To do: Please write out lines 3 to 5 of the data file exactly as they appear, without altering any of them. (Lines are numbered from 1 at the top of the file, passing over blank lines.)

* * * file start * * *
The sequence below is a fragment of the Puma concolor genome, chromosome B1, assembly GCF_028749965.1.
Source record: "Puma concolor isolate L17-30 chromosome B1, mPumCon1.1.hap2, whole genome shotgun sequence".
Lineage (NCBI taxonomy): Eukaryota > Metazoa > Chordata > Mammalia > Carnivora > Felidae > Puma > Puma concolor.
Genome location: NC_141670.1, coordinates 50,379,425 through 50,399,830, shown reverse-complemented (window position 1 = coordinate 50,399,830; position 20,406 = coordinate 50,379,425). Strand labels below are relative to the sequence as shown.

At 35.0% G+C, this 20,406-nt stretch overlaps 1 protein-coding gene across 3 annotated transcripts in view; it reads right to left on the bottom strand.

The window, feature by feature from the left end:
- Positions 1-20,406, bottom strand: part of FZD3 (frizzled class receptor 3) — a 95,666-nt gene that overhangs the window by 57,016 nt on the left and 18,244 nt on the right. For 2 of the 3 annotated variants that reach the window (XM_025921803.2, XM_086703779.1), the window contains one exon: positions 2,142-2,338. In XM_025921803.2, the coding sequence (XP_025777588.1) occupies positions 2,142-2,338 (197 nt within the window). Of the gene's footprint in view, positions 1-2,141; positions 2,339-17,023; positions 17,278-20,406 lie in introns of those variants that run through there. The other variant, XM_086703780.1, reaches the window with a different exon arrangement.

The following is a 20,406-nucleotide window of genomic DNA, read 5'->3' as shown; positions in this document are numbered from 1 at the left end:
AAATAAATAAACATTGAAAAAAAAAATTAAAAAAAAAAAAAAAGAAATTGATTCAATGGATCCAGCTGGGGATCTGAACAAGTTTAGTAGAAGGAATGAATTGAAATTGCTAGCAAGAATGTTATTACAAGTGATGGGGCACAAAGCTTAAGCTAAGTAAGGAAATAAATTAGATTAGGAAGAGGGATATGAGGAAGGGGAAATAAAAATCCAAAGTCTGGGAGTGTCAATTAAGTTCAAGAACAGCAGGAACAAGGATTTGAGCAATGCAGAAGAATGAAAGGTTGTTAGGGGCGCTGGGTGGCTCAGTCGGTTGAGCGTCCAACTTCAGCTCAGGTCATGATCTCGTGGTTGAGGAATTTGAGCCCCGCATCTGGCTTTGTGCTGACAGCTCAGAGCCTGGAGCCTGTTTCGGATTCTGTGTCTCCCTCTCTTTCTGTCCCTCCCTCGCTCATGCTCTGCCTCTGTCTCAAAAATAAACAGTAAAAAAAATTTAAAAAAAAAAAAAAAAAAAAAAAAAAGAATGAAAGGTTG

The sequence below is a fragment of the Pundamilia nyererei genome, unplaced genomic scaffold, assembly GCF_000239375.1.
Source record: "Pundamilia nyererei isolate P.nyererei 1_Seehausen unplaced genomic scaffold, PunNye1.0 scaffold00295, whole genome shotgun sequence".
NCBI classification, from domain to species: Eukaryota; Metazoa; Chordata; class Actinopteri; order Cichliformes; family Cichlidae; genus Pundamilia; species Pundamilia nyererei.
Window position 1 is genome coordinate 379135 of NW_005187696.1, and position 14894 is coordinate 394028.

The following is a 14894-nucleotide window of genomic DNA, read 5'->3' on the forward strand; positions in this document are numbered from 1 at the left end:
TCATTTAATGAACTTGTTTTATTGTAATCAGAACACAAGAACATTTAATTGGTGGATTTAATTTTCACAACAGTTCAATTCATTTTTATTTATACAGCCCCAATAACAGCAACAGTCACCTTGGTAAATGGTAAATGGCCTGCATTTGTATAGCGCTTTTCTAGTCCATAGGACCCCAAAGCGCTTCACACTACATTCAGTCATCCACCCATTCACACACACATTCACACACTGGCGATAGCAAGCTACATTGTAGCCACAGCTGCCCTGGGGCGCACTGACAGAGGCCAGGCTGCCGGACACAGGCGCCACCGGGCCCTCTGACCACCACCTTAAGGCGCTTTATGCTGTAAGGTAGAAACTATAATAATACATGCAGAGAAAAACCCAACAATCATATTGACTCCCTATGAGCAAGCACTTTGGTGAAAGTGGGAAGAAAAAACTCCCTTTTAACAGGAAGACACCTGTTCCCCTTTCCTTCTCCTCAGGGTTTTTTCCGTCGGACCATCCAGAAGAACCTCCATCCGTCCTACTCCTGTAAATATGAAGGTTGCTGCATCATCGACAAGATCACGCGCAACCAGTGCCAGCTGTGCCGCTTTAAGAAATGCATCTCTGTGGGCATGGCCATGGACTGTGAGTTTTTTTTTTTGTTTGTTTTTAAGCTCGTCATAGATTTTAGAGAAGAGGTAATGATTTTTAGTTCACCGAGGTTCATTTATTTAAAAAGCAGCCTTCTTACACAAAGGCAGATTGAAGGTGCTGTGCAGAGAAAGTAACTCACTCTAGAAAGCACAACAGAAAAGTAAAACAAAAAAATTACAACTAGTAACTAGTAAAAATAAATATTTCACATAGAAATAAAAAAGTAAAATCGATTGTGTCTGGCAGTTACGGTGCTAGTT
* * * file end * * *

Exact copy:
Lineage (NCBI taxonomy): Eukaryota > Metazoa > Chordata > Mammalia > Carnivora > Felidae > Puma > Puma concolor.
Genome location: NC_141670.1, coordinates 50,379,425 through 50,399,830, shown reverse-complemented (window position 1 = coordinate 50,399,830; position 20,406 = coordinate 50,379,425). Strand labels below are relative to the sequence as shown.

At 35.0% G+C, this 20,406-nt stretch overlaps 1 protein-coding gene across 3 annotated transcripts in view; it reads right to left on the bottom strand.